I’m going to be honest here: I don’t like Dark Souls. Its plodding nature, overbearing grimness and the fact that there’s always a bigger fish in the nightmare fuel river hasn’t made me a convert to From Software’s beloved trilogy. That being said, I can at least appreciate what Dark Souls has done for the industry, creating a genre whose very name and wrinkled udders have been milked dry as the Dark Souls of something every time a game gets a tad too hard.
There’s something to be said then for a genre that inspires other games to follow in its footsteps. Immortal Planet is one such game that bills itself as a “Souls-like” experience, an isometric action game with sprinkles of RPG and adventure mixed in. While it does boast a pretty gnarly challenge in each level, it does so with a few twists.
First up, stamina. Whereas most RPGs of this ilk are keen to give players limited endurance that can be built up over time, Immortal Planet shares this trait with both the player and their enemies. That means that each encounter is like a game of sweaty chess to see whose stamina can expire (and perspire if ya catch my horrible BO drift) first, before recuperating.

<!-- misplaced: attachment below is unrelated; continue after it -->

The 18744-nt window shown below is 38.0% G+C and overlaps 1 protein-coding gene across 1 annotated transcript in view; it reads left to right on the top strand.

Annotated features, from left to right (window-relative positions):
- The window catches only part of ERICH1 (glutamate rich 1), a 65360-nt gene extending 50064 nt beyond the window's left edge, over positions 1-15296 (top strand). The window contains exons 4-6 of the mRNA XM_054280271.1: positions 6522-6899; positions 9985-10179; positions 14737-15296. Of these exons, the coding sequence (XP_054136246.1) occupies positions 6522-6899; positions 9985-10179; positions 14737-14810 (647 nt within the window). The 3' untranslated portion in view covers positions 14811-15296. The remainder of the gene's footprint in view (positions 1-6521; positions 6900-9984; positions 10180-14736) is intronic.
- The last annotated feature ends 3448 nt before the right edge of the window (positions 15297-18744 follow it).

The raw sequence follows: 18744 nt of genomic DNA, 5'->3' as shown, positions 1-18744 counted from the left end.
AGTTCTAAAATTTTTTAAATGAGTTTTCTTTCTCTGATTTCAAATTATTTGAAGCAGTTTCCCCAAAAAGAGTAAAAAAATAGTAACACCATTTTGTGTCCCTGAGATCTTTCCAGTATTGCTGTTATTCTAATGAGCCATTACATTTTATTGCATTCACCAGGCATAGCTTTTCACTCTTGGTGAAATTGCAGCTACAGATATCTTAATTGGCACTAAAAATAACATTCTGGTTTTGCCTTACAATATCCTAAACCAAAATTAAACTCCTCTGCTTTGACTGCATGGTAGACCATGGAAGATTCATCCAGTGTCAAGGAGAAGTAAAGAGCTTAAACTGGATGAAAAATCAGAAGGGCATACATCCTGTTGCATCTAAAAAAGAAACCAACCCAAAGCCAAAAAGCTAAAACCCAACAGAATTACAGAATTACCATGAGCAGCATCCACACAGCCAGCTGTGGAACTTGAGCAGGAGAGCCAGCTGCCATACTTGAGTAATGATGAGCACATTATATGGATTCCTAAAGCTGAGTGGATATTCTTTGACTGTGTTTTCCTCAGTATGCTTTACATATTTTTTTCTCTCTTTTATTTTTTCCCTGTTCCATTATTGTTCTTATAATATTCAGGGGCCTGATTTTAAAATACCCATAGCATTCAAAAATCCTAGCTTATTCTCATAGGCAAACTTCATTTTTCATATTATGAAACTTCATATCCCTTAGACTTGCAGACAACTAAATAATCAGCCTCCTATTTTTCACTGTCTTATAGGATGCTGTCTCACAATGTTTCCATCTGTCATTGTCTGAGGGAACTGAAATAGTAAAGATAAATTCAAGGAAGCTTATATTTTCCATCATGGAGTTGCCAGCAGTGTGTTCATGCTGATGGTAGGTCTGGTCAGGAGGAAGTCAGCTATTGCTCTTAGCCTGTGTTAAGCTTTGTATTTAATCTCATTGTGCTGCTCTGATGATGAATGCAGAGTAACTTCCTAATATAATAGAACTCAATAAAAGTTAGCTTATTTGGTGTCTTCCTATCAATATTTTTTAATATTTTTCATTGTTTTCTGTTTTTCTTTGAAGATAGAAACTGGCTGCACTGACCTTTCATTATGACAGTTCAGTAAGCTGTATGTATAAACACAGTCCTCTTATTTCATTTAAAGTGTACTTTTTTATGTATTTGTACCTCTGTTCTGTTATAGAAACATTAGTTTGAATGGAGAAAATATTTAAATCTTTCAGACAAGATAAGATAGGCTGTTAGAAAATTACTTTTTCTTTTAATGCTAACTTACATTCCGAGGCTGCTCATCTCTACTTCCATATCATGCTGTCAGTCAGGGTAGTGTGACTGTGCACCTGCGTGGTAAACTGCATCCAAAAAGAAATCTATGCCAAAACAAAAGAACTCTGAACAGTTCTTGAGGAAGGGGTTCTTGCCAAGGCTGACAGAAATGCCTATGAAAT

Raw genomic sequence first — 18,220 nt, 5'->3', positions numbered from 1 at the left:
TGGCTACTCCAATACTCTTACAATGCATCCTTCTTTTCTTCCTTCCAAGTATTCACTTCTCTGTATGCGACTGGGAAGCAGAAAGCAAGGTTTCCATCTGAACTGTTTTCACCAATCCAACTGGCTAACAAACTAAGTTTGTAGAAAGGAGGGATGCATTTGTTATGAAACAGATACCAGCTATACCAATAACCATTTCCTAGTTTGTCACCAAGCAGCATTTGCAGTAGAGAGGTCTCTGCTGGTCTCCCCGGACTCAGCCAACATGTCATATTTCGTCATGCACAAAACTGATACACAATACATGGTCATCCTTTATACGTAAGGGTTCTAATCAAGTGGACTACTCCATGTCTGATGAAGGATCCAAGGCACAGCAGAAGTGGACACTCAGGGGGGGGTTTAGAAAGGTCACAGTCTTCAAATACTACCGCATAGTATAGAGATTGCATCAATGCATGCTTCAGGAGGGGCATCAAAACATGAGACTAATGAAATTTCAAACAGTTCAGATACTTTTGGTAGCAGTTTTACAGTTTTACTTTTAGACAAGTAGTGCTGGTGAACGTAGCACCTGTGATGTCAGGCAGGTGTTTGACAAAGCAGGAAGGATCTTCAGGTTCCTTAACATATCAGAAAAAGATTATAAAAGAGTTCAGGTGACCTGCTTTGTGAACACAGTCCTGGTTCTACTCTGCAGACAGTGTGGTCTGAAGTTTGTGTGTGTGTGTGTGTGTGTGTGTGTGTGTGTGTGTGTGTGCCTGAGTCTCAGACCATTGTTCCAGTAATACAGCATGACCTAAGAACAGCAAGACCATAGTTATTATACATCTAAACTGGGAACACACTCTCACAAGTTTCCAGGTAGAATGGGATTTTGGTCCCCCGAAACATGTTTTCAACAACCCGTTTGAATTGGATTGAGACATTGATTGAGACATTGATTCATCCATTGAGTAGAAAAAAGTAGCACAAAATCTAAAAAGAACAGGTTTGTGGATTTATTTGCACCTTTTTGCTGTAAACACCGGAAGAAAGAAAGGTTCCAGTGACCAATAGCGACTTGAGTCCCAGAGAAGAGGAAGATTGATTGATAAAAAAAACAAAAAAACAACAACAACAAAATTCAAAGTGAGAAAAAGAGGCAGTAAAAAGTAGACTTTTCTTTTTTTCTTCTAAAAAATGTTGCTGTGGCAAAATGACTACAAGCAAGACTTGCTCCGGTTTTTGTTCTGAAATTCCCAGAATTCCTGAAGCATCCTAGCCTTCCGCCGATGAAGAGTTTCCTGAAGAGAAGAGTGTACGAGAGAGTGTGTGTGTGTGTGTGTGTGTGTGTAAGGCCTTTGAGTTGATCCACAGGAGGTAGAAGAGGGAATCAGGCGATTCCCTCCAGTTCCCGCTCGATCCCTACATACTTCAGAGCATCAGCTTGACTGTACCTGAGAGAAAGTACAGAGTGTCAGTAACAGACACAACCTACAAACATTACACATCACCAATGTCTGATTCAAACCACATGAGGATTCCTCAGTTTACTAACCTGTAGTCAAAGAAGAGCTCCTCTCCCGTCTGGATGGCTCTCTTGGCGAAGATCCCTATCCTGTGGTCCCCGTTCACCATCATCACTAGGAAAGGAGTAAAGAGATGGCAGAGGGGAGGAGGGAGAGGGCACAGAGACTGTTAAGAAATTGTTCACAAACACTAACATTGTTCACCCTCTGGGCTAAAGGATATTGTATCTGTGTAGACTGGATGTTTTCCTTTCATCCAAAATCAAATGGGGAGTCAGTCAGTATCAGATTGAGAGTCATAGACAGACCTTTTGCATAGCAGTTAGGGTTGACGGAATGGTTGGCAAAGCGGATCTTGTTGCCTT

You could go in sword swinging and risk taking some damage as your opponent runs out of go-go juice first, or you could ration your bar between offence and defence, or a simple leap backwards. That system ties into the deliberately slow nature of Immortal Planet’s combat, a solid layer of attack, block and dodge that can be augmented with ranged weapons and levelling up.
Immortal Planets is cautious to the max in its approach, a game where one wrong move can strip you of all progress until you can battle your way back to the start as you exploit the mechanics of its stamina system. It’s an interesting angle backed up by simple yet gorgeous art design and boss fights which tax your skills.
I’ll stream some gameplay later this week of Immortal Planet, but if you were ever looking for the thinking man’s Dark Souls, Immortal Planet could tickle that fancy for you. It’s available on Steam and GOG at this very moment, with a 10% discount that’ll run through to this Thursday.
Last Updated: August 1, 2017